A powerful, conniving woman just might have been able to ascend to the papacy in those dark days, but that was not the woman portrayed here. The Pope Joan of this film is humble, brilliant, kind and without guile, save for her gender disguise. She is selfless, and never utters a mean word. She's unrealistically one-dimensional to begin with, but if such a person could exist, she's exactly the type of person who should be pope in an ideal world. The script therefore posits a 9th century in which such a good and modest person could achieve the papacy without scheming, greed, or powerful friends. Wrong. What would have kept this person from the papacy was not her gender, but her lack of cunning and powerful alliances. Popes in that time were not holy men, but those with imperial designs. The gender issue was irrelevant in that a saintly male cleric, a man like John Paul II, had he existed in those days, would certainly not have been acclaimed pope because of the universal recognition of his goodness and benevolence.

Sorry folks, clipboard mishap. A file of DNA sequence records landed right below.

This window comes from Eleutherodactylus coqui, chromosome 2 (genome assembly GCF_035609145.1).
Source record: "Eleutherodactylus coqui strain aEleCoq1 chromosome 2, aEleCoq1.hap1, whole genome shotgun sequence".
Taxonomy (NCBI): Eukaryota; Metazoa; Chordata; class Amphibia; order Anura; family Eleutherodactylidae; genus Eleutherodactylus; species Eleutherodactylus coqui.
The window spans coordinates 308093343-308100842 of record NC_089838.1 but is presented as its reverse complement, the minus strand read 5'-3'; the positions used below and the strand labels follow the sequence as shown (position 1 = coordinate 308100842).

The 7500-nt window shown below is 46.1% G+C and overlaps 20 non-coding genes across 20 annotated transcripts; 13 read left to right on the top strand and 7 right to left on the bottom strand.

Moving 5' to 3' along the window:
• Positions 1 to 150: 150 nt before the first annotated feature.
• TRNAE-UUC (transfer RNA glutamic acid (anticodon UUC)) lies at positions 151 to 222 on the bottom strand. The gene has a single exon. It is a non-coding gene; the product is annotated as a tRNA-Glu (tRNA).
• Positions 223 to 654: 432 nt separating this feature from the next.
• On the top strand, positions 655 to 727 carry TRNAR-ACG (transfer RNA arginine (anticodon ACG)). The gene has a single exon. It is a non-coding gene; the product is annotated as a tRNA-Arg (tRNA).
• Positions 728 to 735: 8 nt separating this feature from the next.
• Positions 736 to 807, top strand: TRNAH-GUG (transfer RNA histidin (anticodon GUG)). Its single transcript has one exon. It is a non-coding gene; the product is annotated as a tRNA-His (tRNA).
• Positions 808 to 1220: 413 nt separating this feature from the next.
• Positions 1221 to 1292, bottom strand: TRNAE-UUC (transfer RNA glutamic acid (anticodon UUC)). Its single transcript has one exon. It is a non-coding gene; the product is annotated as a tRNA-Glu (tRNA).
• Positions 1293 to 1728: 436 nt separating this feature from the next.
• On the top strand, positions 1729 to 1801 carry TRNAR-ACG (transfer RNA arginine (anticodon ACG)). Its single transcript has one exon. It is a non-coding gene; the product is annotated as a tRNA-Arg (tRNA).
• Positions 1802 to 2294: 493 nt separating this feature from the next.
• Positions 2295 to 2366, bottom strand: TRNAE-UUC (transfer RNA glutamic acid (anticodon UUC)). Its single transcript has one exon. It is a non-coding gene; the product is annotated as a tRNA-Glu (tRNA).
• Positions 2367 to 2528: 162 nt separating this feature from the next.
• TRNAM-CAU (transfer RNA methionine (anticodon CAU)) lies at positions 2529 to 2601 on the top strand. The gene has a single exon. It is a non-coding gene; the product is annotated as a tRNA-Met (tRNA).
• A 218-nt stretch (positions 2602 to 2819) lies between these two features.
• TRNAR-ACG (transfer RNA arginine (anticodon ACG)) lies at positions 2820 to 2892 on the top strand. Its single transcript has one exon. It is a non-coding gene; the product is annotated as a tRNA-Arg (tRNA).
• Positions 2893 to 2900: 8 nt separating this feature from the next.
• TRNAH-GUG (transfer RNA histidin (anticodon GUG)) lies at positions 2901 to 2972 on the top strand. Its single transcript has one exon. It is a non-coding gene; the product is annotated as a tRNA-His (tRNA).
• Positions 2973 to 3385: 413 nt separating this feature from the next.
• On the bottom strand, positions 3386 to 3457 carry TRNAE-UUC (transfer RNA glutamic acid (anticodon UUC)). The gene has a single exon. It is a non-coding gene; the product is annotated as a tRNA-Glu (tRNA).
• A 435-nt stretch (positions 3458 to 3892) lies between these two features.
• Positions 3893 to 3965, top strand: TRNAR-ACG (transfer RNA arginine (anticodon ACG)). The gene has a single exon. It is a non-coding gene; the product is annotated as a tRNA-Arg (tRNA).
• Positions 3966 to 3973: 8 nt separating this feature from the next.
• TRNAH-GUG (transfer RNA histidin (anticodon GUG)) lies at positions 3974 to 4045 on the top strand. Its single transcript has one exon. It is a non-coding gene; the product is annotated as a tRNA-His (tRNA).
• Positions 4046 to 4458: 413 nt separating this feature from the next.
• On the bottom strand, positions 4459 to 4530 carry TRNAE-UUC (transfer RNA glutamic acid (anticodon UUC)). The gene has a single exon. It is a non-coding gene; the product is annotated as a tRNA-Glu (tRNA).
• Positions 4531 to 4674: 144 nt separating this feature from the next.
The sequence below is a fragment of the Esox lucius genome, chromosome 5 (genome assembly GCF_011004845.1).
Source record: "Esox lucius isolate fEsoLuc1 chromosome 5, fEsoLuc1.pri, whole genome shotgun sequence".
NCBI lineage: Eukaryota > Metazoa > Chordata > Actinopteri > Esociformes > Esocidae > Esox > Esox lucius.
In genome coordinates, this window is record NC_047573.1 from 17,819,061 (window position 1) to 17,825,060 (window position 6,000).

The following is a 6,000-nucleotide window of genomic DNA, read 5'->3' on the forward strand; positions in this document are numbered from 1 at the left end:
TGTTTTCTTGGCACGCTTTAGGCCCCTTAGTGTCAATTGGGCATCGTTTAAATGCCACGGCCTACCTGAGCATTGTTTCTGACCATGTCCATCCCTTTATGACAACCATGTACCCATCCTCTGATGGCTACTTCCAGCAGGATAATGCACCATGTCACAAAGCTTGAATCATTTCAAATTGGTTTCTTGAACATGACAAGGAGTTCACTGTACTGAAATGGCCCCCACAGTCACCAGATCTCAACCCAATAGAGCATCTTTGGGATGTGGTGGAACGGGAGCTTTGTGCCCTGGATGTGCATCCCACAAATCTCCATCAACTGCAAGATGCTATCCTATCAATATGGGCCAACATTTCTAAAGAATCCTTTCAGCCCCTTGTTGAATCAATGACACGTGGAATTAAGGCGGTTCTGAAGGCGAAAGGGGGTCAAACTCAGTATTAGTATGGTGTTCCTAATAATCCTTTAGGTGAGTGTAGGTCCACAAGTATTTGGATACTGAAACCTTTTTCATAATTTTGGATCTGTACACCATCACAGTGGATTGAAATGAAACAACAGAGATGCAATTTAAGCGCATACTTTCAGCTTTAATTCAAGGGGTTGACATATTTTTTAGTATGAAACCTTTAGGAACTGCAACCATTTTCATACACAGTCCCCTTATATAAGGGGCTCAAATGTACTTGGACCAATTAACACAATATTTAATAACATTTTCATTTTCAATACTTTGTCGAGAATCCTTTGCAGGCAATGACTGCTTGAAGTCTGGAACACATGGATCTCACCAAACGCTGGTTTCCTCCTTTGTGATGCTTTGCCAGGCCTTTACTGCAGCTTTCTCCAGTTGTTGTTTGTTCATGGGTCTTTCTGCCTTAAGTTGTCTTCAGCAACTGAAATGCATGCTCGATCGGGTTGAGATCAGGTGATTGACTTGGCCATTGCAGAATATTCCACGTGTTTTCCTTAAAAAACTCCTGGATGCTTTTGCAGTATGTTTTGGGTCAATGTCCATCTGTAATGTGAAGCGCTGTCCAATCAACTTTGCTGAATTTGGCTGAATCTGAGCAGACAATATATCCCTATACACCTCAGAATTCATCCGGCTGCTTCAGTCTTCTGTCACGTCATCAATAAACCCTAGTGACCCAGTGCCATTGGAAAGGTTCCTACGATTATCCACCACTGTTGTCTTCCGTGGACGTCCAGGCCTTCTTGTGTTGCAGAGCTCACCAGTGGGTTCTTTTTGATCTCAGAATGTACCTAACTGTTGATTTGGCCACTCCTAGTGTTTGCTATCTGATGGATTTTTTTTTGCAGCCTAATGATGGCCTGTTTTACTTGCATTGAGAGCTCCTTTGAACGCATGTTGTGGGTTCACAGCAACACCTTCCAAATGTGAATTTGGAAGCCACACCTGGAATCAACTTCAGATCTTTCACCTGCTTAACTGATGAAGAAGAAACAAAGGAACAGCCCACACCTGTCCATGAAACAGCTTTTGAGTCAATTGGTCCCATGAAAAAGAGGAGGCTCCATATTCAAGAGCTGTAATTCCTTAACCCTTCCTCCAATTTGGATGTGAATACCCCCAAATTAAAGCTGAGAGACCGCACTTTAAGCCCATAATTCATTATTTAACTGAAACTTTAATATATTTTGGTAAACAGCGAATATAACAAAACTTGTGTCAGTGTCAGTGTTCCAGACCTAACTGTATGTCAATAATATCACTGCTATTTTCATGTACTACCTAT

This particular portrayal of Pope Joan was created in a recent historical novel by an American author named Donna Woolfolk Cross, who premised her work on the assumption that the Pope Joan legend is substantially true, and that her absence from the historical record can be explained by a whitewashing campaign waged by the Church. The novel places her reign as having begun in 847, upon the death of Sergius II, a time frame unique to this book. Ms Cross used this hypothesis to examine life of the 9th century, placing her particular emphasis on the place of women in society in the chaotic century following the death of Charlemagne. I haven't read the book, but I gather that the film script is closely adapted from it, based on certain literary devices, like copious first person voice-over by a narrator whose identity is an 11th hour surprise.